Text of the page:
NEW DELHI: India may be the only country able to fill a looming global supply gap for sugar as the Brazilian crop ends, making the world’s sugar market grateful for the Asian country that was once viewed as a threat to the market’s stability.
“Without India filling this gap, from November to March or April, the global sugar market would have a serious problem,” said Paulo Roberto de Souza, the Chief Executive of Alvean Sugar SL, the world’s largest sugar trader, report agencies.
In an interview, Souza said sugar buying is about to increase even as the drought-hit crop in top grower Brazil winds down and costs for the commodity, as well as for ocean freight, have increased sharply.
He said that sugar consuming countries have been heavily reliant on available stocks during the year to avoid paying high shipping and sugar values, adding that those stocks are currently at critically low levels.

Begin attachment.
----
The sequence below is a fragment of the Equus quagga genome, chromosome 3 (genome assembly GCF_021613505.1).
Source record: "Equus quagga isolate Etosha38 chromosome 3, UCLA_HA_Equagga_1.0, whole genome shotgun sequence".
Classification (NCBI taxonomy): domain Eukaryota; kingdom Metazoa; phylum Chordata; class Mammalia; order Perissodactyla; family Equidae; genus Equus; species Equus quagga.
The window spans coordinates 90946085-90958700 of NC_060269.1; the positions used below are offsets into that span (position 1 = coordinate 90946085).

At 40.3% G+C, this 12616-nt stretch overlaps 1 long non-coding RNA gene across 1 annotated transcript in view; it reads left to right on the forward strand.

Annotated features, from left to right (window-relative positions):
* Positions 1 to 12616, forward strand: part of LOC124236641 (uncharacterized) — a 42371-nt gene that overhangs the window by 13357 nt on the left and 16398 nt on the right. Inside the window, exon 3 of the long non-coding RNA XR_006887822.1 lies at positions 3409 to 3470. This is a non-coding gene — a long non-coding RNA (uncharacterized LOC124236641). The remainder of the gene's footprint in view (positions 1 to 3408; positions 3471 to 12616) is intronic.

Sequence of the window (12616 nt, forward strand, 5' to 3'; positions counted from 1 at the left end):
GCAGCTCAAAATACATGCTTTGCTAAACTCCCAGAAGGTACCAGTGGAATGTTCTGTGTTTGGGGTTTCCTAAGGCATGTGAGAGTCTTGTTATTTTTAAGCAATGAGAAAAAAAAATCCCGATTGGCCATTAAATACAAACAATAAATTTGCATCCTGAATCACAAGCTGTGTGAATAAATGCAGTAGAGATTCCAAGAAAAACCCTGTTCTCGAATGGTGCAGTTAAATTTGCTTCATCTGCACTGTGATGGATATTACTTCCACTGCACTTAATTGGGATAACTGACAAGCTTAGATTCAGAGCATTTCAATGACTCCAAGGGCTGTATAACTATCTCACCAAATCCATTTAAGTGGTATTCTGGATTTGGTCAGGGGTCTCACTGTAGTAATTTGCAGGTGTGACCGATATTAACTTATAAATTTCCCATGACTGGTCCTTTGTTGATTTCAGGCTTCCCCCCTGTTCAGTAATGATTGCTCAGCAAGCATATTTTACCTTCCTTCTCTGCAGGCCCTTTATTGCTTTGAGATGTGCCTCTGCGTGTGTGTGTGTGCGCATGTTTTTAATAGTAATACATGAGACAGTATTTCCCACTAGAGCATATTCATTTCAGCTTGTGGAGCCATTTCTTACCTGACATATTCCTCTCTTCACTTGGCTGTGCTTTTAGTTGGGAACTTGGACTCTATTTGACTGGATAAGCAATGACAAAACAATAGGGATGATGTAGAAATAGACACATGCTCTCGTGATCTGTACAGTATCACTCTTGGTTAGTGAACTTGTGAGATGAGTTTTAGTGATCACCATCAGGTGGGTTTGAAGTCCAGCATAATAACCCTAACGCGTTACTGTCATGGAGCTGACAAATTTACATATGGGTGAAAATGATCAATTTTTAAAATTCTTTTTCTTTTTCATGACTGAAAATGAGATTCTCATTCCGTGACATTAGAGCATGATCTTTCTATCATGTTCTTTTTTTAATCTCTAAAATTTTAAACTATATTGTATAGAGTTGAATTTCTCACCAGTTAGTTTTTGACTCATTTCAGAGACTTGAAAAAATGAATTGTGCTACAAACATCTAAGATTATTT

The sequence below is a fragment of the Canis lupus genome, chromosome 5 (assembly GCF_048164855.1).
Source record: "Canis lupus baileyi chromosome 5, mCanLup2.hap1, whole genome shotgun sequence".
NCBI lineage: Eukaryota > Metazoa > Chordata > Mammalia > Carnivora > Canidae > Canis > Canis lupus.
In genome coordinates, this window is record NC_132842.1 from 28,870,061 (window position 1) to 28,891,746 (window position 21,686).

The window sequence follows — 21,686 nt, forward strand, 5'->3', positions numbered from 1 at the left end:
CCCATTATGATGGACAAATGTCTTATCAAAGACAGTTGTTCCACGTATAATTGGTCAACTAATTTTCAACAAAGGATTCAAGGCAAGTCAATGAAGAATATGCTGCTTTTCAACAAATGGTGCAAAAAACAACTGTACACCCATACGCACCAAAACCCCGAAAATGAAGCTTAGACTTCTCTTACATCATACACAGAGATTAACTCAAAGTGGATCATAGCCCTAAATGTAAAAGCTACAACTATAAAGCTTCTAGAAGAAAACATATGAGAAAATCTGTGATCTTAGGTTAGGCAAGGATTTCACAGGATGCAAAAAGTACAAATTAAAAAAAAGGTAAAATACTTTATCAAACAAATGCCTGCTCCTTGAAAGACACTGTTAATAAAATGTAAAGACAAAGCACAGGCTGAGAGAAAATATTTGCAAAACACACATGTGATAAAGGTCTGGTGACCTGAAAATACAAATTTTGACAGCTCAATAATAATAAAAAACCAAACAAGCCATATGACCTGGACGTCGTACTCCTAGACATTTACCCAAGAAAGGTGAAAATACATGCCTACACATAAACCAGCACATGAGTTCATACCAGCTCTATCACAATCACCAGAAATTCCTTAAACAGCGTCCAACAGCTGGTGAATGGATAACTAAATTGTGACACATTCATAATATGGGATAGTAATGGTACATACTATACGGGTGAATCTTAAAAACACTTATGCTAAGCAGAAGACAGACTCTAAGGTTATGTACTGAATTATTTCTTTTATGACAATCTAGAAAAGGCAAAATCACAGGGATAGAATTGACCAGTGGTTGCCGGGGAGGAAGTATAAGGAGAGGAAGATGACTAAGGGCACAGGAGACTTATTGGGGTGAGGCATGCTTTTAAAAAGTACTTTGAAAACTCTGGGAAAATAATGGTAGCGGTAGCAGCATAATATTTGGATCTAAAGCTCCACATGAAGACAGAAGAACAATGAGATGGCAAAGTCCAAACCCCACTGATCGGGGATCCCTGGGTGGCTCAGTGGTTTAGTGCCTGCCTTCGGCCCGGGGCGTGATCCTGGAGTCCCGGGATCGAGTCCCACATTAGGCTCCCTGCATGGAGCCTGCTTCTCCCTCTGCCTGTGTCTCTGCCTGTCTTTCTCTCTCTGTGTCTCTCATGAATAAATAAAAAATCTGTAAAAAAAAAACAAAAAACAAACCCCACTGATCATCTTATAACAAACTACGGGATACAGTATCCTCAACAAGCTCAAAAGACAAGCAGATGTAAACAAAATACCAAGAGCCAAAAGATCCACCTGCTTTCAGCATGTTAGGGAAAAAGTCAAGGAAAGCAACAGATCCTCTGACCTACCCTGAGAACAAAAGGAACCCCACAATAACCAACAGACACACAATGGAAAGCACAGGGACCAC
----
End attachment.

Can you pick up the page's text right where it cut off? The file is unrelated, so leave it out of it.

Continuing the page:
“Now they have no choice,” he said, expecting an increase on orders in the market that will have to be met by Indian producers, but at a higher price.
Sugar prices are near their highest since early 2017 mainly due to poor production in top grower Brazil following drought and frosts.
Alvean’s research department does not see much improvement in Brazil next season, expecting a cane crop of around 530 million tonnes and sugar production at around 32-32.5 million tonnes for the center-south region.